By the age of two most toddlers are able to use a tablet with only a little help from an adult.
Other research has explored the prevalence of tablet use by young children, but the new study, in which researchers watched more than 200 YouTube videos, is the first to investigate how infants and toddlers actually use iPads and other electronic devices.
“By age two, 90 percent of the children in the videos had a moderate ability to use a tablet,” says Juan Pablo Hourcade, associate professor of computer science at the University of Iowa. “Just over 50 percent of 12-to-17-month-old children in the videos had a moderate ability.”
The researchers defined “moderate ability” as needing help from an adult to access apps, but being able to use them while displaying some difficulty with basic interactions.
Hourcade says he was inspired to use YouTube videos by another researcher who analyzed online videos of computer use by people with motor impairments. Watching YouTube videos allowed his group to conduct the research without having to ask infants and toddlers to use tablets, something that some pediatricians discourage.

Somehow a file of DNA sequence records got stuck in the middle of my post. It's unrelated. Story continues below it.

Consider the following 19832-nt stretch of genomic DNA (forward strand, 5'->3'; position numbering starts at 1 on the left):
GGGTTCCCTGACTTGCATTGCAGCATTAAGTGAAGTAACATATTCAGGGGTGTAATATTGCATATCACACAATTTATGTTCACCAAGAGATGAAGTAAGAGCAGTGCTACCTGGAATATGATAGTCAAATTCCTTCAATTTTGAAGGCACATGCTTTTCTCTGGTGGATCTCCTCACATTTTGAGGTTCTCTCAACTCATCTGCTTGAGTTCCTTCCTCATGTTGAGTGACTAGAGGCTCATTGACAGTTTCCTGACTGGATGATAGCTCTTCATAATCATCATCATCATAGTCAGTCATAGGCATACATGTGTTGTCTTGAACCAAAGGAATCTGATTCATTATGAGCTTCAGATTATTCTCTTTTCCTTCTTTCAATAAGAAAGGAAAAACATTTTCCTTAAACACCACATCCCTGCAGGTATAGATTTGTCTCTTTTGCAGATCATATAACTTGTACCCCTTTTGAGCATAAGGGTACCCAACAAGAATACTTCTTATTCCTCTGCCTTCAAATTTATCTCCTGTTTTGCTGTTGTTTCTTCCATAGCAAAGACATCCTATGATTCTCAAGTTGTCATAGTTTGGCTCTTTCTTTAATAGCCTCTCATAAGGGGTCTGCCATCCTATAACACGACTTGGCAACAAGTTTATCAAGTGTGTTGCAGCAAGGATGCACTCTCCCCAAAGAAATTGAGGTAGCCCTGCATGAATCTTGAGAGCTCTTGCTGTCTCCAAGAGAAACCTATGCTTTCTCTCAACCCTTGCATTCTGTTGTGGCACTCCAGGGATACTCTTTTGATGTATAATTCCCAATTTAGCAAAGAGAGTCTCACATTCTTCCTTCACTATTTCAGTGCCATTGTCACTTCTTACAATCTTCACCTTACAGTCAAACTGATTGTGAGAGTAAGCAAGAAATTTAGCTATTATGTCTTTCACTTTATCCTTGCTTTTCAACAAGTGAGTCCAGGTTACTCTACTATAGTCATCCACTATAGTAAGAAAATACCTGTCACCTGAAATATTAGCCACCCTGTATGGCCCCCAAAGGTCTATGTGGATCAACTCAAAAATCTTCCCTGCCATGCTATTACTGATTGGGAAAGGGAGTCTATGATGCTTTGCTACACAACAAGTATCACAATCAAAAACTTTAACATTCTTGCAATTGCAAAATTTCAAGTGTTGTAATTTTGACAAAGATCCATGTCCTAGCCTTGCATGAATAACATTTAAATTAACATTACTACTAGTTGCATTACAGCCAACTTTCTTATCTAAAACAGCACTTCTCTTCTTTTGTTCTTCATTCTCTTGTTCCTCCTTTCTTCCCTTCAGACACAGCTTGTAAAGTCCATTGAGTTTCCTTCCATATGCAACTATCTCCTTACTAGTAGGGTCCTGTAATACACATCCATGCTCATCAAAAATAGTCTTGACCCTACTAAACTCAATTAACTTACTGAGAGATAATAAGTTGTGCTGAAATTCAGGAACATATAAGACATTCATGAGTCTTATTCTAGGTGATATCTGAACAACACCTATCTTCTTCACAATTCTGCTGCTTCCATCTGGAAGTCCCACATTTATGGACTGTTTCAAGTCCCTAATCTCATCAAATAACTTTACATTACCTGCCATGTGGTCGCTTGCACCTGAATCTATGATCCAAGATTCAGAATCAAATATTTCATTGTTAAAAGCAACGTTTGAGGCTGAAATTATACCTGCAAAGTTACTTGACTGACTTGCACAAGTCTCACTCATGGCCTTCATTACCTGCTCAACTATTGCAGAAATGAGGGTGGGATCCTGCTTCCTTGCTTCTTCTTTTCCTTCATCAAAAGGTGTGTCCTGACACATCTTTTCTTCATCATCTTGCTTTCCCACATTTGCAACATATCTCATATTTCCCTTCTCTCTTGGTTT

“On the other hand, we know that infants and toddlers are using iPads and other devices because we’ve seen the videos recorded by their parents, and surveys confirm it is happening. It’s happened really quickly—before we could get out and arrange for more conventional studies,” he says.
While there are drawbacks to using unsolicited YouTube videos, such as not knowing the exact ages of the children pictured and that the children pictured were selected by their caregivers and may not be representative of the larger society, the researchers were able to estimate the ages of the children (two-thirds of the videos included the age) and observe a clear progression of successful performance linked to age that is consistent with developmental milestones.
“One of the biggest differences we found is that when children turn one year old, they switch from using both hands and all their fingers to interact with the tablet to using an index finger—which is what adults do,” he says.
He says he hopes that the study will influence the development of apps that encourage interactive education for infants and toddlers. The apps he envisions might be similar to the social and interactive-like children’s programs currently found on public television.
“We may be able to use research on what makes certain children’s educational television programs beneficial as a starting point and go on from there,” he says.
The paper is published in the proceedings of the CHI 2015 conference.
Source: University of Iowa